I wasn’t quite sure which category to drop this post into, but the hat seems to fit this one.
Seen over at Irregular Times is a story about American history, racism and elected officials. It’s a very relevant story given the forthcoming trial of a man involved in killings which inspired the film Mississippi Burning. Given how GWB and so many others spout on about ‘American values’ and persecute countries and peoples that do not meet their ‘oh so high’ standards, why can’t they put their own states in some sort of order ?
I am not an ‘-ist’ person – I’ll wait for you to speak or do before I pass judgement – and I find racism abhorrent. But look at the IT link above, go read it. 20 elected people did NOT publicly support that bill. Doesn’t sound a lot does it, just 20 people, but when you add up the number of people that vote for those 20 and remember that those officials must be really worried about their reputation / career / bank account, then you cannot fail to realise just how deeply ingrained not only racism but the barbaric response that some would use actually is. Here we are in 2005, and yet 20 elected officials in the country, which if GWB and the hawks had their way we would kowtow to and mimic, are tacitly supporting the fact that it is okay to lynch a fellow human being simply because their skin is a different colour ? What ?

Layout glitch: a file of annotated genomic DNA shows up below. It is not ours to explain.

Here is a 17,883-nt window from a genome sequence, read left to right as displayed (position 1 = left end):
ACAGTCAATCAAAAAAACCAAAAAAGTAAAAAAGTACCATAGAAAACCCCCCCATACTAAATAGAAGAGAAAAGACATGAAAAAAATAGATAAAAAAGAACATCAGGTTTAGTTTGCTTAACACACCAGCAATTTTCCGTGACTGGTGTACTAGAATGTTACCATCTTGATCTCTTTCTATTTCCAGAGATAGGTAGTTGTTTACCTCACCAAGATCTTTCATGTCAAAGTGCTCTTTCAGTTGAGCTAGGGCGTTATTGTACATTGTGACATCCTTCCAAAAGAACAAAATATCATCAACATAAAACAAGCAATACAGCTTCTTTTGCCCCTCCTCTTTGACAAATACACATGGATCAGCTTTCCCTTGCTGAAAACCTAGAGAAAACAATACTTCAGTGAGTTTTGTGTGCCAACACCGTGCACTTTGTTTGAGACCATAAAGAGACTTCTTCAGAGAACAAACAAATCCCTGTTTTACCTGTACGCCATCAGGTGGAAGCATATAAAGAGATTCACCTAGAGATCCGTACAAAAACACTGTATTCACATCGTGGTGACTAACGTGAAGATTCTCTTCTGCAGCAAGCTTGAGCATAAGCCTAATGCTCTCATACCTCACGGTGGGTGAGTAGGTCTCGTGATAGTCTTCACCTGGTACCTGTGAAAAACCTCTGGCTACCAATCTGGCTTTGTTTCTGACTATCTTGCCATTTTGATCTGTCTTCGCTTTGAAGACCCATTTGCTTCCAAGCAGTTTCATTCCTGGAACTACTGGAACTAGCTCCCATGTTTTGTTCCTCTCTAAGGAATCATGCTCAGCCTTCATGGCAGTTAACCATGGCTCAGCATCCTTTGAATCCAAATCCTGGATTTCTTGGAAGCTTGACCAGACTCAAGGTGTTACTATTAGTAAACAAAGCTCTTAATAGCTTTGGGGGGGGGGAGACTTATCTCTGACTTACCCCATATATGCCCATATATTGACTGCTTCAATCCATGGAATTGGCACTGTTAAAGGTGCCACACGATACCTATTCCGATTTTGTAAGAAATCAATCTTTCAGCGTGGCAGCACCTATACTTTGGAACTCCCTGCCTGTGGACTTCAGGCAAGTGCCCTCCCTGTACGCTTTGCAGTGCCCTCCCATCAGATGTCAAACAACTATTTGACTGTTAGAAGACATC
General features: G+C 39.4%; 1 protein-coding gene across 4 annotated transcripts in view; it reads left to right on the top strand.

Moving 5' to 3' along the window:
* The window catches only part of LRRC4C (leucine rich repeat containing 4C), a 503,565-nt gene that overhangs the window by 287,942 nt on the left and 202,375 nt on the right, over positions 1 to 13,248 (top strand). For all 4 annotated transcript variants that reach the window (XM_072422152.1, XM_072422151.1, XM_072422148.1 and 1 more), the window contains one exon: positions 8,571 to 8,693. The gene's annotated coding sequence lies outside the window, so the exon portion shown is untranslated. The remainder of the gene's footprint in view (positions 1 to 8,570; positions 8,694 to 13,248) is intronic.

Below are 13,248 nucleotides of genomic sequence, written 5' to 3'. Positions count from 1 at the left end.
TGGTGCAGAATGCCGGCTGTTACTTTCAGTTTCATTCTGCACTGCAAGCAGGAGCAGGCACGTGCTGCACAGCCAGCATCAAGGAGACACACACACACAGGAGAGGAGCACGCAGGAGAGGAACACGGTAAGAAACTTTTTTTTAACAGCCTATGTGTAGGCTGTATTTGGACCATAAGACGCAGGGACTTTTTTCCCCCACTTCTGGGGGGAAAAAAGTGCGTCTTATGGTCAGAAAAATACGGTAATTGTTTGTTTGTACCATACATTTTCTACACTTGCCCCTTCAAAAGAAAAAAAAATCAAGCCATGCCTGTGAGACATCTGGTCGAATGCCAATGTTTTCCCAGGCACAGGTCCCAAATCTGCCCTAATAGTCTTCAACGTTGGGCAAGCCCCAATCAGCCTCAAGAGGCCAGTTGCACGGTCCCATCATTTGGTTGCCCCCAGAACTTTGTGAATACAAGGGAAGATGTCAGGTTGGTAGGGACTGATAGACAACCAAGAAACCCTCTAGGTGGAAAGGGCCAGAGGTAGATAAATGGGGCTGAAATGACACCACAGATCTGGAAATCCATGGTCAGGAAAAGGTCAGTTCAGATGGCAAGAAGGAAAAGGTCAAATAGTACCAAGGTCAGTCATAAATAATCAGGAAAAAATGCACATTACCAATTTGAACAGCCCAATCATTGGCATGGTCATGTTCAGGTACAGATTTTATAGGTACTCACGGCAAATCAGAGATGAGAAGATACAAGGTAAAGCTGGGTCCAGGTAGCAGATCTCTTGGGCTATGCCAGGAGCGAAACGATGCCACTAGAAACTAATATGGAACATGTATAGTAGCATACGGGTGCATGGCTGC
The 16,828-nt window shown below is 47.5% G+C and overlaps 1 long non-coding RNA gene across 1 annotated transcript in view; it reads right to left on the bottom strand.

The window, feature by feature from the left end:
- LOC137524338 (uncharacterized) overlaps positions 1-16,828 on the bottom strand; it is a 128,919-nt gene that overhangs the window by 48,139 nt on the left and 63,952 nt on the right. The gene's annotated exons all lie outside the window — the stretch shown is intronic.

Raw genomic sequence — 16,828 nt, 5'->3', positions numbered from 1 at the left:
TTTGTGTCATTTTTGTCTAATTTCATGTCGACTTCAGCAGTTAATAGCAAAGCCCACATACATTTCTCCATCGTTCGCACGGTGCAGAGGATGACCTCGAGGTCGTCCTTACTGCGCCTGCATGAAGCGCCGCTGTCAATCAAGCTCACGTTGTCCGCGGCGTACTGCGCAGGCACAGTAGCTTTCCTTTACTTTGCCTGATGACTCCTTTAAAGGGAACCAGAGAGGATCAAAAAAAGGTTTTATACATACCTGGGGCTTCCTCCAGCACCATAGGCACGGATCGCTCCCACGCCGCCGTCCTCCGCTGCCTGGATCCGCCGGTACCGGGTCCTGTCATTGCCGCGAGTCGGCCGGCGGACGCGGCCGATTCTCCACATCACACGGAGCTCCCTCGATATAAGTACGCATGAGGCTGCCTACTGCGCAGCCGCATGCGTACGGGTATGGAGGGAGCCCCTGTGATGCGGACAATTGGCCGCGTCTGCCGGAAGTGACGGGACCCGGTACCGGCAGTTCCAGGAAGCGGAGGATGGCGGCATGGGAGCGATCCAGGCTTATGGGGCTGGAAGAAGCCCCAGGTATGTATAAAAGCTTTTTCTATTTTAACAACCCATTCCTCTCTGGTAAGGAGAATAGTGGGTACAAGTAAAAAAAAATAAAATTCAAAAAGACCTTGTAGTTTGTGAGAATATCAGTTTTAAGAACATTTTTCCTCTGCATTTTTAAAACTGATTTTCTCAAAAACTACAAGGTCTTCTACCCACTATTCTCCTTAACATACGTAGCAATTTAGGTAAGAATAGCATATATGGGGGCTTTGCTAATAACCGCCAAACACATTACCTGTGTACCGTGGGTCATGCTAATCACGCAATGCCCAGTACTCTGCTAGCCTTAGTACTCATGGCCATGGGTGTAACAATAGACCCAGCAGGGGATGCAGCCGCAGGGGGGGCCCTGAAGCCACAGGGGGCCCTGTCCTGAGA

I’m not talking about a bunch of neo-nazis who demand their right to carry all manner of weapons, I’m not on about deranged individuals who
actually voted for Bush have extreme beliefs – I AM talking about the fact that in what passes for what GWB would say is the heart of a good country are 20 people who have no place there. Yeah, you say, but we are a democracy, we believe in the rights of the individual, we are the US of friggin’A so those guys are allowed to be there. Broadly speaking that’s difficult to argue with – though those people should be shunned and even the mainstream US press does not report the names – but the depth and breadth of racism that this demonstrates is something I do find shocking.
(And before someone kicks off: yes, there is racism here in the UK, yes racists have been openly voted into low offices and no I do not think that everyone in the US is racist. None of this negates what I think.)